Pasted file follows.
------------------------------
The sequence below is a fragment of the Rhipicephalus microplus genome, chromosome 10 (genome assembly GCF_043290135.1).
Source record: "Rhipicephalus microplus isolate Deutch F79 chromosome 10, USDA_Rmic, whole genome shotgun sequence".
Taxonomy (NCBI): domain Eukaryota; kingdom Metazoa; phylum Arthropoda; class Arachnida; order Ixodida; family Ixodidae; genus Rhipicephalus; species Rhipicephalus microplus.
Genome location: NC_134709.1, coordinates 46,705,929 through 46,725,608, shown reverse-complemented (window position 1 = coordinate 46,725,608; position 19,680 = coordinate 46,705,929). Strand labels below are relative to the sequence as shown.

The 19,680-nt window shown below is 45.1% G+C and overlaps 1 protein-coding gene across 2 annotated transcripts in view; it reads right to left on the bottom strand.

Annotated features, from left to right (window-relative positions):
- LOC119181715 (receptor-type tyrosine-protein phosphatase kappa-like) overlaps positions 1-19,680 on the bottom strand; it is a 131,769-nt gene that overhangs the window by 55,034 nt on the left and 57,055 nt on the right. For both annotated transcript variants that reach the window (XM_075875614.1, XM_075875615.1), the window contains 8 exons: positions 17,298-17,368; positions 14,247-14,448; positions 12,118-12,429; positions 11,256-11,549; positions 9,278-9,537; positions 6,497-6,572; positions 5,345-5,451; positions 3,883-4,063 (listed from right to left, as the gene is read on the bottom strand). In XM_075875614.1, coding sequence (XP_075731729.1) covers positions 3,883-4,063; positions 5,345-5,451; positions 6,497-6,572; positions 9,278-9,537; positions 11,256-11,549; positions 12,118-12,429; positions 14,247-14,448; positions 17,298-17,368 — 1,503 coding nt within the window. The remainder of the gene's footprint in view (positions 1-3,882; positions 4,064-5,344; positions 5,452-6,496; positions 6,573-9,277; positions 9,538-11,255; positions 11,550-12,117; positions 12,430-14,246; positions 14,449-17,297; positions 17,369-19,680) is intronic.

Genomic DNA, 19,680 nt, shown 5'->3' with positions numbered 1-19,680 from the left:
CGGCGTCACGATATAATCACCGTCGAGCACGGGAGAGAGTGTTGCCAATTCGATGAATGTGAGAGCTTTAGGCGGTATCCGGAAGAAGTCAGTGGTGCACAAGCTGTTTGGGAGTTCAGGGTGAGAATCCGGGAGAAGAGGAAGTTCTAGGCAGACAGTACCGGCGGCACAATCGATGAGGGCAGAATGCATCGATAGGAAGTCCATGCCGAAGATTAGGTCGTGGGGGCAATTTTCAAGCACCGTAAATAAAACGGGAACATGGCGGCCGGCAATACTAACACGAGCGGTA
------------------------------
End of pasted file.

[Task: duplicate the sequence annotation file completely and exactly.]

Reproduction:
The sequence below is a fragment of the Rhipicephalus microplus genome, chromosome 10 (genome assembly GCF_043290135.1).
Source record: "Rhipicephalus microplus isolate Deutch F79 chromosome 10, USDA_Rmic, whole genome shotgun sequence".
Taxonomy (NCBI): domain Eukaryota; kingdom Metazoa; phylum Arthropoda; class Arachnida; order Ixodida; family Ixodidae; genus Rhipicephalus; species Rhipicephalus microplus.
Genome location: NC_134709.1, coordinates 46,705,929 through 46,725,608, shown reverse-complemented (window position 1 = coordinate 46,725,608; position 19,680 = coordinate 46,705,929). Strand labels below are relative to the sequence as shown.

The 19,680-nt window shown below is 45.1% G+C and overlaps 1 protein-coding gene across 2 annotated transcripts in view; it reads right to left on the bottom strand.

Annotated features, from left to right (window-relative positions):
- LOC119181715 (receptor-type tyrosine-protein phosphatase kappa-like) overlaps positions 1-19,680 on the bottom strand; it is a 131,769-nt gene that overhangs the window by 55,034 nt on the left and 57,055 nt on the right. For both annotated transcript variants that reach the window (XM_075875614.1, XM_075875615.1), the window contains 8 exons: positions 17,298-17,368; positions 14,247-14,448; positions 12,118-12,429; positions 11,256-11,549; positions 9,278-9,537; positions 6,497-6,572; positions 5,345-5,451; positions 3,883-4,063 (listed from right to left, as the gene is read on the bottom strand). In XM_075875614.1, coding sequence (XP_075731729.1) covers positions 3,883-4,063; positions 5,345-5,451; positions 6,497-6,572; positions 9,278-9,537; positions 11,256-11,549; positions 12,118-12,429; positions 14,247-14,448; positions 17,298-17,368 — 1,503 coding nt within the window. The remainder of the gene's footprint in view (positions 1-3,882; positions 4,064-5,344; positions 5,452-6,496; positions 6,573-9,277; positions 9,538-11,255; positions 11,550-12,117; positions 12,430-14,246; positions 14,449-17,297; positions 17,369-19,680) is intronic.

Genomic DNA, 19,680 nt, shown 5'->3' with positions numbered 1-19,680 from the left:
CGGCGTCACGATATAATCACCGTCGAGCACGGGAGAGAGTGTTGCCAATTCGATGAATGTGAGAGCTTTAGGCGGTATCCGGAAGAAGTCAGTGGTGCACAAGCTGTTTGGGAGTTCAGGGTGAGAATCCGGGAGAAGAGGAAGTTCTAGGCAGACAGTACCGGCGGCACAATCGATGAGGGCAGAATGCATCGATAGGAAGTCCATGCCGAAGATTAGGTCGTGGGGGCAATTTTCAAGCACCGTAAATAAAACGGGAACATGGCGGCCGGCAATACTAACACGAGCGGTA